From James Gordon1
[Philadelphia, February 6, 1795]
Inclosed herewith you have the whole of the correspondence between the Governor and us.2 The first letter is in the News Papers and the other two are manuscript.
I am with perfect respect your Most Obedt. servt
Honble. Alexander Hamilton.
ALS, Hamilton Papers, Library of Congress.
1. Gordon was a Federalist member of the House of Representatives from New York.
This letter concerns the attempt by Federalist members of the House of Representatives from New York to force Governor George Clinton to hold a special election in western New York to fill the vacancy which had been created on June 3, 1794, when George Washington had appointed Silas Talbot, a Federalist Congressman from New York, a captain in the Navy. Clinton had refused to call a special election to fill the vacancy on the ground that Talbot had been a member of the House of Representatives which had created the naval establishment and therefore was disqualified from being appointed to the Navy. Clinton concluded that no vacancy existed in the New York delegation to the House of Representatives.
2. The first letter which Gordon enclosed was a letter from DeWitt Clinton, Governor Clinton’s secretary, to the New York delegation in the House of Representatives, dated December 19, 1794, which described the governor’s position. This letter was published in The [New York] Herald; A Gazette for the Country, January 31, 1795. The other two letters are copies in Gordon’s handwriting of a letter of January 12, 1795 to the governor, from the Federalist Congressmen from New York and DeWitt Clinton’s reply for the governor, dated January 31, 1795 (copies, Hamilton Papers, Library of Congress).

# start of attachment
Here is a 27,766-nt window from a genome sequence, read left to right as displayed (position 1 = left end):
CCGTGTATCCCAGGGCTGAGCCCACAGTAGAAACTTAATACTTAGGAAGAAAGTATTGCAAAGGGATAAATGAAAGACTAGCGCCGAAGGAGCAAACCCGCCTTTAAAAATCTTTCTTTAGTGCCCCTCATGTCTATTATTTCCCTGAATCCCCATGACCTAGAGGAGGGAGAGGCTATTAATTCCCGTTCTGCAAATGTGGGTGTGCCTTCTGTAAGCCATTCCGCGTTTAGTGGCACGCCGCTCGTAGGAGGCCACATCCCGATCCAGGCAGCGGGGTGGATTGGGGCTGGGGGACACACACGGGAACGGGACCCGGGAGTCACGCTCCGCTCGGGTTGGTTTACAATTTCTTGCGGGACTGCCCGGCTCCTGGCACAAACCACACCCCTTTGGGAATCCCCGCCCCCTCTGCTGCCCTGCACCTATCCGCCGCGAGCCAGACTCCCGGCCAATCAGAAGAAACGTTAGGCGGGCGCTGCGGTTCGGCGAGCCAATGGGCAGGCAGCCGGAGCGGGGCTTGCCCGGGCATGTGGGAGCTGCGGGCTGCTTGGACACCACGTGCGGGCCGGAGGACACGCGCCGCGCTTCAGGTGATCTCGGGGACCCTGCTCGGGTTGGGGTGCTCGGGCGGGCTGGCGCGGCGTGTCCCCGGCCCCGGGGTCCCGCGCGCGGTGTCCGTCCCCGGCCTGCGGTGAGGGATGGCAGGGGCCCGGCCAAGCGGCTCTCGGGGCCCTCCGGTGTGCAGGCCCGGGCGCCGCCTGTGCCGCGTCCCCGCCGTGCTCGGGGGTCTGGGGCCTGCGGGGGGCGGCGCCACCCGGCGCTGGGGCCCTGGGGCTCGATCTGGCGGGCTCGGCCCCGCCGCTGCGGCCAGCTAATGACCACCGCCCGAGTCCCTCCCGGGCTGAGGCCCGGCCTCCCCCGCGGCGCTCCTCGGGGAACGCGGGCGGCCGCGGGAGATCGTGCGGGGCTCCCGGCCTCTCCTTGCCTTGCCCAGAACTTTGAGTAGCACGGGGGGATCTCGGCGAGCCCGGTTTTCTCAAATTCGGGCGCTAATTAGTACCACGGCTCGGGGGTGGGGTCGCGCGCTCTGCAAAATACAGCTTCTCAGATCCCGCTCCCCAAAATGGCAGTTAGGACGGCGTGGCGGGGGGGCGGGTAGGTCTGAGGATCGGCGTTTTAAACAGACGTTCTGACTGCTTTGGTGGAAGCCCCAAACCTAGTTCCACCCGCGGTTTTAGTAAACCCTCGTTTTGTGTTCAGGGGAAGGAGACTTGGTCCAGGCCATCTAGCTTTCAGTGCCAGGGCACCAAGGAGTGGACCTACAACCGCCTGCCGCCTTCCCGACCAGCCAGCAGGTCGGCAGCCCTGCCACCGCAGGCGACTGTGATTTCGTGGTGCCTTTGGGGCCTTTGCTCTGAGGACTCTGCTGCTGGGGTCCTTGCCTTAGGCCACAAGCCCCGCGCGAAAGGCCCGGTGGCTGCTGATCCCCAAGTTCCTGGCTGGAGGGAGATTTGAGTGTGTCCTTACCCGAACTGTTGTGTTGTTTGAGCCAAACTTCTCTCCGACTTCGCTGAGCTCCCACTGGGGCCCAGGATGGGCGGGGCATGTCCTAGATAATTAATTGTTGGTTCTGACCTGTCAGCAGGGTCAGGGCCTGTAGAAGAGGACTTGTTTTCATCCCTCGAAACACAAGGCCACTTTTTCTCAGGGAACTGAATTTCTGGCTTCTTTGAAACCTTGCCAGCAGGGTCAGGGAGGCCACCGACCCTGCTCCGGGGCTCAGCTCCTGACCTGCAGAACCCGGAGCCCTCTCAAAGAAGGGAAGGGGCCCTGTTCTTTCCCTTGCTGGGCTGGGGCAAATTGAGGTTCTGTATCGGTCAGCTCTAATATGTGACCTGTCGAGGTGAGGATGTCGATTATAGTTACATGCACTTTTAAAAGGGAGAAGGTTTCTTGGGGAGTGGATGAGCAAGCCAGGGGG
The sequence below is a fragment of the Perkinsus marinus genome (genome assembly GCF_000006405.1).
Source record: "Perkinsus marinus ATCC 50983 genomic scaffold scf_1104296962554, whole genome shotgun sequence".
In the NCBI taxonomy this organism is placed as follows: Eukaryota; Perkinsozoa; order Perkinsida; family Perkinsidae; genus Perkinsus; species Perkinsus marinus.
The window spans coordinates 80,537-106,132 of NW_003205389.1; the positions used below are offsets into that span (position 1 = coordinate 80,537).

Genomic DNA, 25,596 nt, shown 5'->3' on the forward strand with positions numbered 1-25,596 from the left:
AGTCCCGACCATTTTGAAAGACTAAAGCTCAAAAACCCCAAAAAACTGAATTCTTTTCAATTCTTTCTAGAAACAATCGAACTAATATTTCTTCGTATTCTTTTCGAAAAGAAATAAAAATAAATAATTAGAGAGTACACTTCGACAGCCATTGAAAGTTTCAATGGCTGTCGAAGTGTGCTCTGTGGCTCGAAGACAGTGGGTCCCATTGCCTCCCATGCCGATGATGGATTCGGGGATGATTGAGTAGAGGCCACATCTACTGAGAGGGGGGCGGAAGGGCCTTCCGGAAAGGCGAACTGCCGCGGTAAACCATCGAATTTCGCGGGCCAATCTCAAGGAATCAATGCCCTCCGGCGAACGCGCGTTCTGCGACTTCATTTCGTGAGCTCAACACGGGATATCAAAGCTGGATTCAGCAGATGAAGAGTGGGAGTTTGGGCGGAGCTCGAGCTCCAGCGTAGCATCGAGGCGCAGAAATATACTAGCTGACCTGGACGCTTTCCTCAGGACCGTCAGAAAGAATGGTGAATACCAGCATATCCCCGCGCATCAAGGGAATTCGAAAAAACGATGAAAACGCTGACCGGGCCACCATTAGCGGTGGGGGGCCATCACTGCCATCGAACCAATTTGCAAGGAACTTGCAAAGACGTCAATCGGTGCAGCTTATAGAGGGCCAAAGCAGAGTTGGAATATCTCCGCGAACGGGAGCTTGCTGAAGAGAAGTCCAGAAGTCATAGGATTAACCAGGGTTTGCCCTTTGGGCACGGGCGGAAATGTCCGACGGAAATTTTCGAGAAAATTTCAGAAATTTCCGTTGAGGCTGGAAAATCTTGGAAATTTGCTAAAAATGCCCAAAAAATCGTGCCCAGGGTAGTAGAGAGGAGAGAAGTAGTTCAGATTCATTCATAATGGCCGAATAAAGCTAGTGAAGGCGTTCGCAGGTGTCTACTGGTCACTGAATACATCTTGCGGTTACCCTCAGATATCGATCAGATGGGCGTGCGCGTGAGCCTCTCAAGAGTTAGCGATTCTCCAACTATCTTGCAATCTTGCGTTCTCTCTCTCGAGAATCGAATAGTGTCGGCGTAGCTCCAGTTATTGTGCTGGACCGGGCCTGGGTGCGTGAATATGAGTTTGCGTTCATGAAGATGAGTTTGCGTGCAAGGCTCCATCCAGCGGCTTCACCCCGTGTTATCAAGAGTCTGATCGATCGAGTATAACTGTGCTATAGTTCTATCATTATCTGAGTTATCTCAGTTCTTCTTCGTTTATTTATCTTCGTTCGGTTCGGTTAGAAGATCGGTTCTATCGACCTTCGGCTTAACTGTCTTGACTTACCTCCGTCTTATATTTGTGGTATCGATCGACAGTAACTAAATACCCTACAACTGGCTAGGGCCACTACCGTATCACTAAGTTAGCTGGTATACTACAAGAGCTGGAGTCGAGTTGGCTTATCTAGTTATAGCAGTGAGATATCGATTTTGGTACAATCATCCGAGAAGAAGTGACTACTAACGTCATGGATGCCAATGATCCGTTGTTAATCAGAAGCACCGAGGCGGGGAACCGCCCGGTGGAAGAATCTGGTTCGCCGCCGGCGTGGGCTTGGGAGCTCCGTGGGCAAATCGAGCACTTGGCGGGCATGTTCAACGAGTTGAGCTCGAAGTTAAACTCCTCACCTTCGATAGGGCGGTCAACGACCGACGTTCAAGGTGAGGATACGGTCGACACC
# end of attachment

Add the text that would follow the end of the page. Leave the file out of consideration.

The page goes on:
In their letter of January 12 the Federalist Representatives pointed out to the governor what they considered the errors in Clinton’s reasoning and the dangers of the precedent established by his actions. DeWitt Clinton in his reply of January 31 stated: “It must readily Occur to Gentlemen so well versed in official decorum as your Letter Shews you to be, that it would be an improper deviation in the Governor to enter into an elaborate argument on the question but … you have evidently and totally misunderstood the design and tendency of his communication … when I attempted at his request to obtain through you a decision of the House of Representatives upon a question in which he conceived their rights materially interested…. The principal question intended to be referred to the judgment of the House of Representatives was, whether a declaration of a Member of that Body that he had Accepted an Appointment and resigned in consequence of it, intitled the Executive Authority of a State to issue a writ for a New Election…. By sending you a Copy of Mr. Talbots Letter, the House was also enabled to judge of the manner of the resignation, and how far it carried with it Sufficient evidence of the existence of a vacancy…. If the Governor is to determine on the vacancy of a Members Seat, without the intervention of the House of Representatives; perhaps he Should be furnished with the original or at least an exemplified copy of the Commission creating the vacancy and a notification from the Secretary of State of its having issued. That precedents as to this point have existed prior to the case of Mr. Talbot is not believed…. And as nothing more was Sought by the Governor than the Sense of the House of Representatives on this Subject; a State of such case, with the resolution would have been infinitely more Satisfactory to him than the opinions you are pleased So much at large, and So decisively to express,… especially as the Silence of your Colleagues affords a reason to infer that they differed from you in Sentiment, unless it Should be Supposed that they are less zealous than yourselves to prevent the future injury of the State, or too diffident to Suppose their private opinions, a Standard by which to determine the judgment of the State Governors.”